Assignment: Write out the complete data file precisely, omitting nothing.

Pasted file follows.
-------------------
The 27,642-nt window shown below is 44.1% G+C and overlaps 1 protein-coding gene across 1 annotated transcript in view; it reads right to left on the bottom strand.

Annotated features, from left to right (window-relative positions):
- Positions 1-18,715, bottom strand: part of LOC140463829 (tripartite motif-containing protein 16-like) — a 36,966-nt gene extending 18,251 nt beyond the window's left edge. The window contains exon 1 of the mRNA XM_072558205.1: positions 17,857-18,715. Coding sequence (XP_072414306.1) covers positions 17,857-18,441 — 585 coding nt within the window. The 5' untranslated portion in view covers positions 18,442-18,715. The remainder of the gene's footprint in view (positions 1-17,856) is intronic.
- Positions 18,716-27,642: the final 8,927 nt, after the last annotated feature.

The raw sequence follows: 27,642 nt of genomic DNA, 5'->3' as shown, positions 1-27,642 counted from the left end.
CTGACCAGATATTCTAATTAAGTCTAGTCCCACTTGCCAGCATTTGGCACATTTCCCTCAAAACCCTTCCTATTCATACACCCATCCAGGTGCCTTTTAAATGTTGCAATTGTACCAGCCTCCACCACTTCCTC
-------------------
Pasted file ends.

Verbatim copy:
The 27,642-nt window shown below is 44.1% G+C and overlaps 1 protein-coding gene across 1 annotated transcript in view; it reads right to left on the bottom strand.

Annotated features, from left to right (window-relative positions):
- Positions 1-18,715, bottom strand: part of LOC140463829 (tripartite motif-containing protein 16-like) — a 36,966-nt gene extending 18,251 nt beyond the window's left edge. The window contains exon 1 of the mRNA XM_072558205.1: positions 17,857-18,715. Coding sequence (XP_072414306.1) covers positions 17,857-18,441 — 585 coding nt within the window. The 5' untranslated portion in view covers positions 18,442-18,715. The remainder of the gene's footprint in view (positions 1-17,856) is intronic.
- Positions 18,716-27,642: the final 8,927 nt, after the last annotated feature.

The raw sequence follows: 27,642 nt of genomic DNA, 5'->3' as shown, positions 1-27,642 counted from the left end.
CTGACCAGATATTCTAATTAAGTCTAGTCCCACTTGCCAGCATTTGGCACATTTCCCTCAAAACCCTTCCTATTCATACACCCATCCAGGTGCCTTTTAAATGTTGCAATTGTACCAGCCTCCACCACTTCCTC